Kiwis for kiwi

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Kiwis for kiwi - The turning point for kiwi

As our national bird, kiwi hold a special place in our hearts. We’re proud to use its image as a symbol to represent New Zealand and to be known as Kiwis. But we all know that recent history hasn’t been kind to kiwi.

For the past 130 years, introduced pests and predators, particularly stoats, have been decimating our kiwi population. At the beginning of the 20th century, there were millions of kiwi. Today, it’s estimated that we have around 67,500 left.

It’s not all bad news though. We’ve slowed the decline in the past 20 years and kiwi populations in some very well-managed areas are beginning to grow again, which is great news.

But here’s the even better news. This is a defining moment for kiwi. We now have the knowledge and the tools to take kiwi off the endangered list and start to grow kiwi populations everywhere.

In the past 18 months, there have been a few major developments in kiwi conservation that make the future look much brighter for our national bird.

Last year, a report by Landcare Research was released outlining what would be need to be done to increase kiwi populations by 2% each year.

Prior to this report, the focus of kiwi conservationists had been to stop the decline of kiwi. The new focus of the report, to increase kiwi numbers, has given those of us working in kiwi conservation a renewed vigour, energy and urgency.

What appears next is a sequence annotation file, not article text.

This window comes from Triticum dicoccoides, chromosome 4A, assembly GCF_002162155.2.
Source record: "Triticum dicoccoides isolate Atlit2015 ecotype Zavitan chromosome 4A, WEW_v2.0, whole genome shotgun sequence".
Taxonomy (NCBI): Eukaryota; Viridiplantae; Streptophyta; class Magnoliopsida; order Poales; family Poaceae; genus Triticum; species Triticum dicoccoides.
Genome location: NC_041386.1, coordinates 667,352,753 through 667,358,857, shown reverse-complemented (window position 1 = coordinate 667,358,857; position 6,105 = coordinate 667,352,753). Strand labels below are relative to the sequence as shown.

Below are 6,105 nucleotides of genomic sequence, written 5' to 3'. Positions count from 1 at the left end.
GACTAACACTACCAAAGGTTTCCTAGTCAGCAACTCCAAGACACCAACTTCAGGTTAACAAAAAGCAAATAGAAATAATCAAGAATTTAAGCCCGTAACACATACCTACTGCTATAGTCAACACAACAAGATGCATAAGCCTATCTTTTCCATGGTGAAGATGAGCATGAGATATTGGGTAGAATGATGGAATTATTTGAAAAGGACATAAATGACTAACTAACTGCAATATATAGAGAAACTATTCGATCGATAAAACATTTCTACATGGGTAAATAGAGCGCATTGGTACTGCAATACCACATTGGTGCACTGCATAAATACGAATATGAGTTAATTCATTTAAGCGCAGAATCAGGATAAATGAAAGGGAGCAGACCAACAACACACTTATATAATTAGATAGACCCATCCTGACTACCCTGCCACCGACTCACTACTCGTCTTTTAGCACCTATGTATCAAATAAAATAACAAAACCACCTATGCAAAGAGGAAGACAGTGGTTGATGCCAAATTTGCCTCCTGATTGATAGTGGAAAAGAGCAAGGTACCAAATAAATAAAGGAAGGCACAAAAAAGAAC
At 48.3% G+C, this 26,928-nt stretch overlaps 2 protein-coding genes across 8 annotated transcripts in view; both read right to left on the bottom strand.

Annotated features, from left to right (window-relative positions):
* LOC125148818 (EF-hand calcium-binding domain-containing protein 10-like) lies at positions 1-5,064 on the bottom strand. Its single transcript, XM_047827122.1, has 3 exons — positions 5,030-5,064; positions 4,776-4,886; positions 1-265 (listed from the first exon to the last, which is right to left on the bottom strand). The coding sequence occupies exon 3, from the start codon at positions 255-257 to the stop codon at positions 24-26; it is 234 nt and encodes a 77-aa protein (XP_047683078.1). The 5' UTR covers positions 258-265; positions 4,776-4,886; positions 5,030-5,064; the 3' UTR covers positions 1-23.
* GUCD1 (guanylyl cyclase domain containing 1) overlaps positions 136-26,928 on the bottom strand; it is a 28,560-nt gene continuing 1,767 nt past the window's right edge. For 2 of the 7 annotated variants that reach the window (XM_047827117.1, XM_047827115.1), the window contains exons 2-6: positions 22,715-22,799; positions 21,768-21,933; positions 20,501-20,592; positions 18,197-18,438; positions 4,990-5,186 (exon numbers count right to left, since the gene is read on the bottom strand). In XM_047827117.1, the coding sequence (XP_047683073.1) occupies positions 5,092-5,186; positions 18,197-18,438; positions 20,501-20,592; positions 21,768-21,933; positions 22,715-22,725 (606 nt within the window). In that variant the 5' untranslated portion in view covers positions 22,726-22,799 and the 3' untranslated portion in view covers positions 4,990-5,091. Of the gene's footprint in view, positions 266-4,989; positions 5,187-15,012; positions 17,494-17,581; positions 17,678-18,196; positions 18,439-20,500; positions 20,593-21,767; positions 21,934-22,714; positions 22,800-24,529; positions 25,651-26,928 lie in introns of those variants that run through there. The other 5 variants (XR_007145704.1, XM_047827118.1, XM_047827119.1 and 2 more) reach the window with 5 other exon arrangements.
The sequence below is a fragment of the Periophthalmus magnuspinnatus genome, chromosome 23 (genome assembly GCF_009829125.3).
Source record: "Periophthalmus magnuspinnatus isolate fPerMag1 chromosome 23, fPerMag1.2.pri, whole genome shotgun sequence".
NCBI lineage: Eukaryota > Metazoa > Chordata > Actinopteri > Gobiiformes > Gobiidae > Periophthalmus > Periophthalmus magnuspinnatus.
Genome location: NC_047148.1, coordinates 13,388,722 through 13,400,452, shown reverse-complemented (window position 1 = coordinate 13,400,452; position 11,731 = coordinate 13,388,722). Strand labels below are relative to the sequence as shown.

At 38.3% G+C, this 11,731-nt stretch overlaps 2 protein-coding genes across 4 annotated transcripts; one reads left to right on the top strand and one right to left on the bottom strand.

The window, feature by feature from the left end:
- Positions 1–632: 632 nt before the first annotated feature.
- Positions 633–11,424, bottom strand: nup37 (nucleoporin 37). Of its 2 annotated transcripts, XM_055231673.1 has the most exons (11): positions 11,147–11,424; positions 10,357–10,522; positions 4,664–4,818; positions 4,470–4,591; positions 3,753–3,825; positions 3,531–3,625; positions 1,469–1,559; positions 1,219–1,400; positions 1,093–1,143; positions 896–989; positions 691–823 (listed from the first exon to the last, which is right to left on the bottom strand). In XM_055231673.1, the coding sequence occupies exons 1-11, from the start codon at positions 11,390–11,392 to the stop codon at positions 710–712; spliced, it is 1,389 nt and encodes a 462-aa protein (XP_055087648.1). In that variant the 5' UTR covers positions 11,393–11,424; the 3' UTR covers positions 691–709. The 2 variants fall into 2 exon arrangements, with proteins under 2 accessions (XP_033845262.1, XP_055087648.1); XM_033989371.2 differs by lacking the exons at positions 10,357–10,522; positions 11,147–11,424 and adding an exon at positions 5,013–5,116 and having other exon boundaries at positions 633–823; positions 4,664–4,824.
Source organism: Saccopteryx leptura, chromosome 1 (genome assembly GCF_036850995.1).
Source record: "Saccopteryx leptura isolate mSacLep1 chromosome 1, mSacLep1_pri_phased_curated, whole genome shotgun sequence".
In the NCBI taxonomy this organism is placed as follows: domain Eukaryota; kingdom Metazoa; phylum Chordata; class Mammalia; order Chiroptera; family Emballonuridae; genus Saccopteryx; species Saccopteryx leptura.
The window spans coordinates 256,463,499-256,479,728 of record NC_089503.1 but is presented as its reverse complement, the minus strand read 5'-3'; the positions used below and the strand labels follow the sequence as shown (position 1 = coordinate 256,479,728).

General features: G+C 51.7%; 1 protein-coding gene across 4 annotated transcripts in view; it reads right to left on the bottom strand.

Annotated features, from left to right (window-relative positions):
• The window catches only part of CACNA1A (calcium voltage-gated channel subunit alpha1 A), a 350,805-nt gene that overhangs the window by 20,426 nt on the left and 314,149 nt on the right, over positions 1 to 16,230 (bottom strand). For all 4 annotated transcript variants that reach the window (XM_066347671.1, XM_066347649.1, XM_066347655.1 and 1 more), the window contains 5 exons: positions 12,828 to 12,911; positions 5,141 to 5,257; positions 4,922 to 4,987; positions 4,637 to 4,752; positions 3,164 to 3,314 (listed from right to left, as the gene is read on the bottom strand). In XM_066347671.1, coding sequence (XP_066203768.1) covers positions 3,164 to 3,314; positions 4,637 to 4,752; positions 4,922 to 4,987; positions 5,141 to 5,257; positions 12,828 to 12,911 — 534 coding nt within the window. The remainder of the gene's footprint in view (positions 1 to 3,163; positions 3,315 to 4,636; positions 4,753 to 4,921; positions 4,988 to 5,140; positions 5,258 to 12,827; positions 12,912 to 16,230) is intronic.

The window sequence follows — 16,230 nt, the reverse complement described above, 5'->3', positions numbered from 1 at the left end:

At Kiwis for kiwi, our vision has always been to take kiwi from endangered to everywhere. This ambitious goal is now one step closer to being accomplished.

Following the report, the New Zealand Treasury announce a funding package of $11.2 million for kiwi conservation over four years. Kiwis for kiwi will receive $3.5 million of this four-year package to support work carried out by community-, iwi-, whānau- and hapū-led kiwi conservation groups.

The remaining funding will be used by the Department of Conservation to fund kiwi conservation work on Crown land. Kiwi don’t recognise boundaries between publicly and privately owned land so this coordinated effort is essential to protect their habitat.

In July this year, the New Zealand Government announced its intention to make New Zealand predator free by 2050, with a further investment of $28 million to help make this possible.

The boost in funding and renewed focus for both Government agencies and community-led kiwi conservation efforts is all good news for kiwi. The tide is turning. Momentum is growing, but we can’t sit back and relax just yet.

The Government funding is just a portion of what is needed to increase kiwi numbers and we need to ensure that we have enough kiwi alive to benefit from a predator-free environment in 2050.

To do that, we need your help. Across the country, community-led kiwi conservation group volunteers dedicate thousands of hours to protecting our national icon. But they can’t do it alone. They need help to buy equipment like traps, transmitters and telemetry equipment and services such as kiwi dog surveying, skilled trappers and Operation Nest Egg services.

Kiwis for kiwi provides funding for these essentials, as well as advice, guidance and advocacy at a national level.

As our name says, we are Kiwis for kiwi. We’re asking Kiwis from all walks of life, from all areas of the globe to come together to help protect kiwi.

$100 is enough to protect a kiwi for a whole year. Please join us by making a donation today to make sure we can proudly call ourselves Kiwis for generations to come.